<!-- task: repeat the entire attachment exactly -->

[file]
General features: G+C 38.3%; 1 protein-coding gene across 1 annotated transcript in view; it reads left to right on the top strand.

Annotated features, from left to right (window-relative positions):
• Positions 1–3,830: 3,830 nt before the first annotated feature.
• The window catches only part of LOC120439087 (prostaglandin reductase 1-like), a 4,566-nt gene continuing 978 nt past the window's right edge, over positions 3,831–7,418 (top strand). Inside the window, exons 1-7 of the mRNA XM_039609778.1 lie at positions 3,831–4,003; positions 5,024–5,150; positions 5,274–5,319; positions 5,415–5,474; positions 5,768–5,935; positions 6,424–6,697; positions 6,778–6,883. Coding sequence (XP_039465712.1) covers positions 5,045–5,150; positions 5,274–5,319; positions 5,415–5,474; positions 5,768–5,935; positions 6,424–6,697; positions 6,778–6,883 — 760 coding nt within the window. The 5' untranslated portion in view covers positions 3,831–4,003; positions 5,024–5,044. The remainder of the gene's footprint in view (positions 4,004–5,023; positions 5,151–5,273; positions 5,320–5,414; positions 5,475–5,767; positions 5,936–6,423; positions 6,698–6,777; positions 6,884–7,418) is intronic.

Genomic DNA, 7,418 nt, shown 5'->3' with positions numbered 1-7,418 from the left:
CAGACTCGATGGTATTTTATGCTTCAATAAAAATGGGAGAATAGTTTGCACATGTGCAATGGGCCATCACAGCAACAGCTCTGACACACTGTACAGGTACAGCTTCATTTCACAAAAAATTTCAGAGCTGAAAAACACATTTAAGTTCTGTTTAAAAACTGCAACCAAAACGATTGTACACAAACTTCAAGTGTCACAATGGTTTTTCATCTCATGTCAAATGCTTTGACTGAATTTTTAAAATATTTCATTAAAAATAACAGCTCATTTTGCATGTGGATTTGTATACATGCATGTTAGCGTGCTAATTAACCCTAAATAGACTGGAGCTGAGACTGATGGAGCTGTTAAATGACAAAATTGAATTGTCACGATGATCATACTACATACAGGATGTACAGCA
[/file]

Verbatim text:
General features: G+C 38.3%; 1 protein-coding gene across 1 annotated transcript in view; it reads left to right on the top strand.

Annotated features, from left to right (window-relative positions):
• Positions 1–3,830: 3,830 nt before the first annotated feature.
• The window catches only part of LOC120439087 (prostaglandin reductase 1-like), a 4,566-nt gene continuing 978 nt past the window's right edge, over positions 3,831–7,418 (top strand). Inside the window, exons 1-7 of the mRNA XM_039609778.1 lie at positions 3,831–4,003; positions 5,024–5,150; positions 5,274–5,319; positions 5,415–5,474; positions 5,768–5,935; positions 6,424–6,697; positions 6,778–6,883. Coding sequence (XP_039465712.1) covers positions 5,045–5,150; positions 5,274–5,319; positions 5,415–5,474; positions 5,768–5,935; positions 6,424–6,697; positions 6,778–6,883 — 760 coding nt within the window. The 5' untranslated portion in view covers positions 3,831–4,003; positions 5,024–5,044. The remainder of the gene's footprint in view (positions 4,004–5,023; positions 5,151–5,273; positions 5,320–5,414; positions 5,475–5,767; positions 5,936–6,423; positions 6,698–6,777; positions 6,884–7,418) is intronic.

Genomic DNA, 7,418 nt, shown 5'->3' with positions numbered 1-7,418 from the left:
CAGACTCGATGGTATTTTATGCTTCAATAAAAATGGGAGAATAGTTTGCACATGTGCAATGGGCCATCACAGCAACAGCTCTGACACACTGTACAGGTACAGCTTCATTTCACAAAAAATTTCAGAGCTGAAAAACACATTTAAGTTCTGTTTAAAAACTGCAACCAAAACGATTGTACACAAACTTCAAGTGTCACAATGGTTTTTCATCTCATGTCAAATGCTTTGACTGAATTTTTAAAATATTTCATTAAAAATAACAGCTCATTTTGCATGTGGATTTGTATACATGCATGTTAGCGTGCTAATTAACCCTAAATAGACTGGAGCTGAGACTGATGGAGCTGTTAAATGACAAAATTGAATTGTCACGATGATCATACTACATACAGGATGTACAGCA